Keeping the ship (and the rind) afloat with Amanda DeJarnett

2022-08-13 09:09:47 By : Mr. Sumter Lo

Amanda DeJarnett. // Photo by Katie Rich

Jay Sanders and I raced to J. Rieger Distillery’s The Hey! Hey! Club to catch the last hour of Hey Gurl Hey—a one-night celebration of women bartenders benefitting the Rose Brooks Center. We descended into the dark lounge off Guinotte Ave.

The sharp gleam of Mad Men-replica desk lamps reflected on rich leather couches and faux marble. Behind the bar, backlit bottles bathed the team in a halo. The crowd was familiar. Hospitality pros turned up for a showcase of bartenders representing the future of Kansas City cocktail culture: Swordfish Tom’s Bar Lead Simone Mele, Crossroads Hotel Bar Manager Liz Ramirez, Corvino Head Bartender Hannah Jones, and—at the center of it all—Amanda DeJarnett, current supervisor at The Hey! Hey! Club.

Her steel cocktail shaker staccatoed from across the room and through the din as she commanded the well. She spotted us, grinned, and held up a finger. Amid the posh sofas and portraits of serious men, we waited. In a moment, she appeared—a corndog in one hand, and a bottle of mezcal in the other. She proceeded to place the corndog on Jay’s lips and pour mezcal down it.

DeJarnett laughed and rushed back to her station.

As last head bartender of Manifesto, opening member of Drastic Measures, and supervisor of The Hey! Hey! Club, DeJarnett has amassed an impressive resume. She’s become the kind of bartender patrons follow. Even in the grips of grueling services, broken equipment, and flooded floors, she’s sure to be there cracking jokes and having a good time.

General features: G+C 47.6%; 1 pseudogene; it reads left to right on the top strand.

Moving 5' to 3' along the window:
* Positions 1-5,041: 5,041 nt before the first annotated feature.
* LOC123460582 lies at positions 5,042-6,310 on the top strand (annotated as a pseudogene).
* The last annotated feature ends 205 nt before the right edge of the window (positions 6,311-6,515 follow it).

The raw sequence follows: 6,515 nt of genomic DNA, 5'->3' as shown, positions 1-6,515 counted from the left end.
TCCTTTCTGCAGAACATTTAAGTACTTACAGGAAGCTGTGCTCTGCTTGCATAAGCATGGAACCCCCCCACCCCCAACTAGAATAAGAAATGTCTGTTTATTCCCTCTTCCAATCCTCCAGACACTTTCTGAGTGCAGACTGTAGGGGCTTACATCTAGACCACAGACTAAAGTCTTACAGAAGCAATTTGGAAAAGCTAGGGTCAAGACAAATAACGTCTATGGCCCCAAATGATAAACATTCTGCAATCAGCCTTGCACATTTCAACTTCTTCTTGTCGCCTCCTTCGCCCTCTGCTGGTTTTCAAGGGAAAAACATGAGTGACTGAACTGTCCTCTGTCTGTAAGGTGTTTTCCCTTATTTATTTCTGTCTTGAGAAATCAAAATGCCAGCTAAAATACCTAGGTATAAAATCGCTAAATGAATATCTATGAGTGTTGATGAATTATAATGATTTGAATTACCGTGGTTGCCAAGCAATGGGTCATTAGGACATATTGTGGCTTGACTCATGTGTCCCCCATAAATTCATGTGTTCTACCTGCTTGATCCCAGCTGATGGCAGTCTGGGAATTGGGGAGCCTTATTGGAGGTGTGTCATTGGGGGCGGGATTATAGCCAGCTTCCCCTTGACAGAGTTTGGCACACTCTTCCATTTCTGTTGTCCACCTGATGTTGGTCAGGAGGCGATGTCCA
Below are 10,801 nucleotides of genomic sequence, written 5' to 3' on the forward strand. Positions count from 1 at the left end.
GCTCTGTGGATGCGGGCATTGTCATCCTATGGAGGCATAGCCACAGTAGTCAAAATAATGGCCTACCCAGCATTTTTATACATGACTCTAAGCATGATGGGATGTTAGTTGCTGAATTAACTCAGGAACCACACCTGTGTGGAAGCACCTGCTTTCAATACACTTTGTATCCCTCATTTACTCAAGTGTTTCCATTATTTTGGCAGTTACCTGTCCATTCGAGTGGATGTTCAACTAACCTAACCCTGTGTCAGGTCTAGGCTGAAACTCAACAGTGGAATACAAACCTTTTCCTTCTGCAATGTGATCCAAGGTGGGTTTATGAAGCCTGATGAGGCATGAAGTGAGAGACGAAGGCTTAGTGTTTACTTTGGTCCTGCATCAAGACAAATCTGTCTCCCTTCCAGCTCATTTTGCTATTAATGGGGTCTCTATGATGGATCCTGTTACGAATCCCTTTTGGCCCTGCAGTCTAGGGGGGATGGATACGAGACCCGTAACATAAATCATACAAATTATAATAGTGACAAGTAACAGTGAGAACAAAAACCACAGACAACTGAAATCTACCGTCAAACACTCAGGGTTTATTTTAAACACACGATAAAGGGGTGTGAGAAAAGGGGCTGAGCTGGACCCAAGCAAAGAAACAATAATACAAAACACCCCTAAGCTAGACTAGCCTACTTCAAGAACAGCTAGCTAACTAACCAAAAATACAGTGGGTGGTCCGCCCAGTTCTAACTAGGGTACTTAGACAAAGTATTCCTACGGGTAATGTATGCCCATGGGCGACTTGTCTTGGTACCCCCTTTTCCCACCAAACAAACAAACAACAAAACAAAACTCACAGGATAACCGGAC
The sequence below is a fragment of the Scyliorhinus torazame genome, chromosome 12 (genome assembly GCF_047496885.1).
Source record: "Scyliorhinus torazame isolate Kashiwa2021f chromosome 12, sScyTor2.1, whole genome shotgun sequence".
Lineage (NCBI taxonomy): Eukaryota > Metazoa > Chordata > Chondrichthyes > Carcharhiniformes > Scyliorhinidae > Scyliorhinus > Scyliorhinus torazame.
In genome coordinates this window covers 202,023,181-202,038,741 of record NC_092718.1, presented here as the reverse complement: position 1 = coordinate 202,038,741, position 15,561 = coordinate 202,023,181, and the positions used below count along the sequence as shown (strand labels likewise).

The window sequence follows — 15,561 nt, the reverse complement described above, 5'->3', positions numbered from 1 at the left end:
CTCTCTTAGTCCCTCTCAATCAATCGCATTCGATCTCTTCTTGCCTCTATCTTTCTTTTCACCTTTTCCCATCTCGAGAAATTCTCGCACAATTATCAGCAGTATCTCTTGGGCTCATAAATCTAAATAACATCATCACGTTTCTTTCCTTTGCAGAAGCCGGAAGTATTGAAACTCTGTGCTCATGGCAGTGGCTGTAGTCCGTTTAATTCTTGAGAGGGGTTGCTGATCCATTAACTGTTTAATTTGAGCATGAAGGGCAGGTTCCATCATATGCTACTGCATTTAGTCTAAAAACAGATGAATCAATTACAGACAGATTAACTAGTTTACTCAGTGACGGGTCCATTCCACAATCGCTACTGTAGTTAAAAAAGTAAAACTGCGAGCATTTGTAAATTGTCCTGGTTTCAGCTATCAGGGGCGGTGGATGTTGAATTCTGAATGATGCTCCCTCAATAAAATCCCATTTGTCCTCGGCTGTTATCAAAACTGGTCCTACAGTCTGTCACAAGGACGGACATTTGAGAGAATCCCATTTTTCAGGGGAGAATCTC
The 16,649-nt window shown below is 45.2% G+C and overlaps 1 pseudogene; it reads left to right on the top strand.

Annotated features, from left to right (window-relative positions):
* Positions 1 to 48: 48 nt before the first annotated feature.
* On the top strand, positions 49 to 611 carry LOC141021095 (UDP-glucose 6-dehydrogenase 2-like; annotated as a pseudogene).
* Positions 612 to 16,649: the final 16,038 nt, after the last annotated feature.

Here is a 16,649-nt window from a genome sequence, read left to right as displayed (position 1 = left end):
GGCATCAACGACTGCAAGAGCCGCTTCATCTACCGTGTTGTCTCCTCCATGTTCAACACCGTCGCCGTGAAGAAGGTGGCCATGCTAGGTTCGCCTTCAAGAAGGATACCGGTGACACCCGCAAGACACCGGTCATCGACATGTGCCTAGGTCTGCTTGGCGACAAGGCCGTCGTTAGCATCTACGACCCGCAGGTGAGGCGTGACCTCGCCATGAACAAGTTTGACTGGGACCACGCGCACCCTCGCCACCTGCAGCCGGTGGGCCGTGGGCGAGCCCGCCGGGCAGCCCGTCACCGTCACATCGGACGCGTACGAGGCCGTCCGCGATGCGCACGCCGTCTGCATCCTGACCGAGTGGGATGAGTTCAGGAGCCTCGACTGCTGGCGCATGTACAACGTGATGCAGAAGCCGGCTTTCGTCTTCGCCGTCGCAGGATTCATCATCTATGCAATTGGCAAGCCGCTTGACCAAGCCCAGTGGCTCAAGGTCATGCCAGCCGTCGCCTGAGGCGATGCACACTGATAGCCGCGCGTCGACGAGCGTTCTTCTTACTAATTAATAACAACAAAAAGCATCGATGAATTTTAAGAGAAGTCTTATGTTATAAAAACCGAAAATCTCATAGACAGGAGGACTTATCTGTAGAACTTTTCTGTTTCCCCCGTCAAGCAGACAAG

Amanda DeJarnett. // Photo by Katie Rich

But it hasn’t always been so glamorous. DeJarnett started out behind a reception desk in Westport. “You could not have a worse bartending shift than one of my best days managing a Westport hotel. I had machetes pulled on me. It seemed like there was blood and shit everywhere, all the time,” she says with a laugh.

She was eventually on a first name basis with emergency dispatch workers, became a near-expert in elevator maintenance, and even got her first taste of mixology. One fateful day, the hotel’s bartender was a no-show, so DeJarnett stepped up. “I was like, ‘This is way better. People tip me in twenties and I don’t have to clean anybody’s shit. I just make a margarita and they think that’s extra,’” she says.

Her stint at The Doughnut Lounge wasn’t much less taxing. There may have been fewer biohazards, but she’d often find herself closing the bar at 3 a.m. just to return red-eyed (and hungover) at 6 a.m. to sling fresh coffee for fresh faces on their way to work.

After months watching and waiting for a post, it came—good timing and a job DeJarnett could possibly love. Manifesto needed a bartender. Despite feeling unqualified for a James Beard Award-nominated cocktail program, she emailed General Manager Jay Sanders.

“I sent Jay a piece of literature—a plea to work there, and he pulls it out to blackmail me at any chance given,” she says. “And when I interviewed, he said, ‘It’s shitty. You’re gonna get paid no more than what you already make. You will work way more than you already do. It’s 100 degrees down here. It’s in a 100-year-old basement, so it’s really fucking gross. And we’re gonna put you on the floor for months, and when you’re good enough, we’ll maybe let you behind this bar.’ And I was like, ‘Absolutely.’”

Service at Manifesto was a knuckle-busting 14-hour shift, entertaining patrons and selling thousands of dollars in premium cocktails at wrist-breaking speed while keeping track of tickets, special orders, and guest preferences.